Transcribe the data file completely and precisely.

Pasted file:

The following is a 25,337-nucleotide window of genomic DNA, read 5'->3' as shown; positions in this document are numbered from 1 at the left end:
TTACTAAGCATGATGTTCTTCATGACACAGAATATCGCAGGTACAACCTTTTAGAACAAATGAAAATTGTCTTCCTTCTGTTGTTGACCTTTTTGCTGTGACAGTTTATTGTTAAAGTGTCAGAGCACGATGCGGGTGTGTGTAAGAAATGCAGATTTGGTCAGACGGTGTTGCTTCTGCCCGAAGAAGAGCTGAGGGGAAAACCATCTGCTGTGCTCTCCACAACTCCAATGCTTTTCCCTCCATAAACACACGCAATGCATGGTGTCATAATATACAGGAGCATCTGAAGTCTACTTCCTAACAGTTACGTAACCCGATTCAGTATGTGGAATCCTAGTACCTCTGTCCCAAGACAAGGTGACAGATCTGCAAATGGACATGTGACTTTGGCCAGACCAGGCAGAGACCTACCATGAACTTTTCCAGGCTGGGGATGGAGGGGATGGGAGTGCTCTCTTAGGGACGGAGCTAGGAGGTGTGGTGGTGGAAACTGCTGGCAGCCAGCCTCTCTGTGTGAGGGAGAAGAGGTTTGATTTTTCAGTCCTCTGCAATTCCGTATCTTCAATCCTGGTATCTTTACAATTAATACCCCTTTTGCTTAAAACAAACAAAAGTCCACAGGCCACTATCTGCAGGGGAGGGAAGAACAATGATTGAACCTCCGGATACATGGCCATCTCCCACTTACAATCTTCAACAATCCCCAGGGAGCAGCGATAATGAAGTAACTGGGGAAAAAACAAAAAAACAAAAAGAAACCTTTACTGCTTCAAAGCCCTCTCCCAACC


The following is a 25,337-nucleotide window of genomic DNA, read 5'->3' as shown; positions in this document are numbered from 1 at the left end:
TTACTAAGCATGATGTTCTTCATGACACAGAATATCGCAGGTACAACCTTTTAGAACAAATGAAAATTGTCTTCCTTCTGTTGTTGACCTTTTTGCTGTGACAGTTTATTGTTAAAGTGTCAGAGCACGATGCGGGTGTGTGTAAGAAATGCAGATTTGGTCAGACGGTGTTGCTTCTGCCCGAAGAAGAGCTGAGGGGAAAACCATCTGCTGTGCTCTCCACAACTCCAATGCTTTTCCCTCCATAAACACACGCAATGCATGGTGTCATAATATACAGGAGCATCTGAAGTCTACTTCCTAACAGTTACGTAACCCGATTCAGTATGTGGAATCCTAGTACCTCTGTCCCAAGACAAGGTGACAGATCTGCAAATGGACATGTGACTTTGGCCAGACCAGGCAGAGACCTACCATGAACTTTTCCAGGCTGGGGATGGAGGGGATGGGAGTGCTCTCTTAGGGACGGAGCTAGGAGGTGTGGTGGTGGAAACTGCTGGCAGCCAGCCTCTCTGTGTGAGGGAGAAGAGGTTTGATTTTTCAGTCCTCTGCAATTCCGTATCTTCAATCCTGGTATCTTTACAATTAATACCCCTTTTGCTTAAAACAAACAAAAGTCCACAGGCCACTATCTGCAGGGGAGGGAAGAACAATGATTGAACCTCCGGATACATGGCCATCTCCCACTTACAATCTTCAACAATCCCCAGGGAGCAGCGATAATGAAGTAACTGGGGAAAAAACAAAAAAACAAAAAGAAACCTTTACTGCTTCAAAGCCCTCTCCCAACC